Microsoft buys Nokia device business for $7.2 billion

September 3, 2013

Six years after the iPhone debuted, Microsoft has finally gotten the idea. But experts say it may be too late for the software giant to remake itself in Apple’s image.

Microsoft’s $7.2 billion purchase of Nokia’s mobile-phone business combines a pair of once-mighty technology giants that have struggled individually for a foothold in the explosive market for smartphones.

The deal is also a clear admission by Microsoft of a critical misjudgment that it could dominate the mobile-phone market in the same way it did PCs — as a pure software company, instead of by creating devices and systems that work together.

That strategy kept the company in a state of catch-up as Apple, Google and Samsung emerged as the new vanguards of smartphone innovation, creating their own tech ecosystems that dominate the global market.

Microsoft said Tuesday that by acquiring the Finnish phone maker, it will create a solid third competitor in the global smartphone device industry.


And it is betting that the combination of development, manufacturing and sales of smartphone hardware and software within one company will help “accelerate the growth of its share and profit in mobile devices through faster innovation, increased synergies, and unified branding and marketing,” according to a joint release.

The acquisition comes days after Microsoft chief executive Steve Ballmer announced he would retire as soon as he found his successor. Analysts predicted that Nokia President Stephen Elop, a former Microsoft executive, will be groomed for that role. Microsoft will acquire 32,000 Nokia employees around the world, and Elop will come to Microsoft to lead its mobile-device business.

“For Microsoft, this is a signature event, a signature event in our transformation,” Ballmer said Tuesday during a news conference at Nokia’s Helsinki headquarters.

Microsoft agreed to pay $5 billion for Nokia’s Smart Devices business, which includes the manufacturing and sales of its Lumia smartphone brand. Microsoft also paid more than $2 billion for a 10-year license for Nokia’s wireless technology patents, which it can extend after the term is up. Nokia will retain its telecommunications networking equipment business.

Ballmer’s strategy to rebuild Microsoft largely mimics Apple’s business plan. Apple tightly controls the production of hardware for its iPhone and iPad, as well as the development of the iOS operating system that runs on its devices.

In a 30-page slide deck explaining the deal, Microsoft said the acquisition of Nokia would immediately generate more revenue.

Microsoft only receives $10 per phone from Windows software royalties. Nokia phone sales will give Microsoft an additional $40 per unit.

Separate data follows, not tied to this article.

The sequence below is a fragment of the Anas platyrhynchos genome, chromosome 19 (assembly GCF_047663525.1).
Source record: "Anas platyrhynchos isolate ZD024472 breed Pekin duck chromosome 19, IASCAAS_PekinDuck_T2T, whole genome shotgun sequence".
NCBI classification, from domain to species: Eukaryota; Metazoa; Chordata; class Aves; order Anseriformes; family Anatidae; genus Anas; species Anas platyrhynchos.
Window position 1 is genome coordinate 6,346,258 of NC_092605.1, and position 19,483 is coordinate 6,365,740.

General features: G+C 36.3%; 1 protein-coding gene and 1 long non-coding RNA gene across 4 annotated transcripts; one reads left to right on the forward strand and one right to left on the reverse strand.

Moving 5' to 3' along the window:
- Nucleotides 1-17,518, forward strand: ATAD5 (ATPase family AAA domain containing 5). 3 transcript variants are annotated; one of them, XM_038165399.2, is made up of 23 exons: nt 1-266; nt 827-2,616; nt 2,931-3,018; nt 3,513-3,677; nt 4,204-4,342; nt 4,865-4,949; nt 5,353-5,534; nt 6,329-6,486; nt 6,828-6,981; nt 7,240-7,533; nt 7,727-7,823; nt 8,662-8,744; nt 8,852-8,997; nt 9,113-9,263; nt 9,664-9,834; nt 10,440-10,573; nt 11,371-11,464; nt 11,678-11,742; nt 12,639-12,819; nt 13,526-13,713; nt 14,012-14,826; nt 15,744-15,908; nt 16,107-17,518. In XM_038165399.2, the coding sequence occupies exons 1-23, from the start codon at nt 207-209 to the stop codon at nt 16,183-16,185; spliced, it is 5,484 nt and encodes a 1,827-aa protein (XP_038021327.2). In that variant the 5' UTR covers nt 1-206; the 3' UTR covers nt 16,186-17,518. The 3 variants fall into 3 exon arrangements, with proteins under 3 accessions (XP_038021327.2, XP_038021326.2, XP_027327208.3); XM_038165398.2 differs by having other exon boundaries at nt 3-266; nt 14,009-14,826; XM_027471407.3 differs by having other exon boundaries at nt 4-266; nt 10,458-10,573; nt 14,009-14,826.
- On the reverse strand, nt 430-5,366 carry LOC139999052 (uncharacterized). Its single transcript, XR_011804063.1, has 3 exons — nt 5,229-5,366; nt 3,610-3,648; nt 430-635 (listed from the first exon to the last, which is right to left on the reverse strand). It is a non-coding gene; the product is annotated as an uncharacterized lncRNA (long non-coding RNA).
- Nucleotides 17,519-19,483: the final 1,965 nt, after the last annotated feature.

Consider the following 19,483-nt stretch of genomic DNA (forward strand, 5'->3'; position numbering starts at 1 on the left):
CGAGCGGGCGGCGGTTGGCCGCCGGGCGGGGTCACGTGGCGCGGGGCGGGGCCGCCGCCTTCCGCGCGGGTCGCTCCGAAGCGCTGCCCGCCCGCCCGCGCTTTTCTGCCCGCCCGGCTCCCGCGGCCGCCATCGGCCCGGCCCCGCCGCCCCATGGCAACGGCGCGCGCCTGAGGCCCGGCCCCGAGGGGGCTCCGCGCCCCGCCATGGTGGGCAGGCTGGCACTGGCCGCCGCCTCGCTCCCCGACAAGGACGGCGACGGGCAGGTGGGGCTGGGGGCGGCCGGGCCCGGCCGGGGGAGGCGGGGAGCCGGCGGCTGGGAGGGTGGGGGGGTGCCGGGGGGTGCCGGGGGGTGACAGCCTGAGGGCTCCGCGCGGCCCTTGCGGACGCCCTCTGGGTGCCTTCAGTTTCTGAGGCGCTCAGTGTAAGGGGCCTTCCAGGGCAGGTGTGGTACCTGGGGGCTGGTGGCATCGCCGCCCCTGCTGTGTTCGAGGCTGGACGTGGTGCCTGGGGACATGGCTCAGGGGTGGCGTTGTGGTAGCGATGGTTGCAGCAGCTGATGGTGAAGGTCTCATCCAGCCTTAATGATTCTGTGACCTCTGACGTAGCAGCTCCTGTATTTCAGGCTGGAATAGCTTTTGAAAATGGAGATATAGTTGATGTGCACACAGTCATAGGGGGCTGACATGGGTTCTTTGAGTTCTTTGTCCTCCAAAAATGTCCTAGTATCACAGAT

Ballmer and other executives said the marriage would also allow the firms to work more closely together to come up with new devices.

The approach is a drastic reversal from six years ago, when the iPhone was introduced and Ballmer scoffed at Apple’s insistence on controlling so many facets of the product. He said Microsoft would make more money by licensing its software to as many mobile device makers as possible.

But it’s unclear whether Apple’s strategy is the best approach for Microsoft. Other competitors have tried to copy Apple’s success as a phone hardware and software maker, but with little success.

Google purchased Motorola Mobility in 2011 in an attempt to create a blockbuster device using its leading Android operating-system software. But the acquisition has been a disappointment, according to analysts.

“Apple is not a pattern, it is one company. And when you look at the market, Android is an even more widespread platform. So you have to ask Microsoft why it is taking that strategy headlong,” said Al Hilwa, an analyst at IDC Research.

Microsoft and Nokia began a partnership in 2011, when the Finnish firm agreed to use Windows mobile software on its smartphones, including the Lumia. It was an important partnership because most companies at the time were clamoring to use Google’s Android software. Nokia sold 7.4 million Lumia Windows smartphones in the second quarter.

But some analysts doubt Microsoft will be able to overcome deeper problems in its core business. Microsoft’s Windows mobile software has been criticized as too clunky and with too few applications, compared with Apple’s iOS and Google’s Android marketplace.

“At the core of Microsoft’s and Nokia’s problems is software,” said Roger Entner, a telecommunications analyst at Recon Analytics. “Microsoft’s efforts in the mobile-phone area are admirable, as they have created an operating system that is on par with that of the competition, but are falling just short. The problem is that Microsoft is not innovating fast enough. This is not only a mobile-phone problem, but a company-wide problem.”

Follow The Post’s new tech blog, The Switch, where technology and policy connect.

Cecilia Kang is a staff writer covering the business of media and entertainment.
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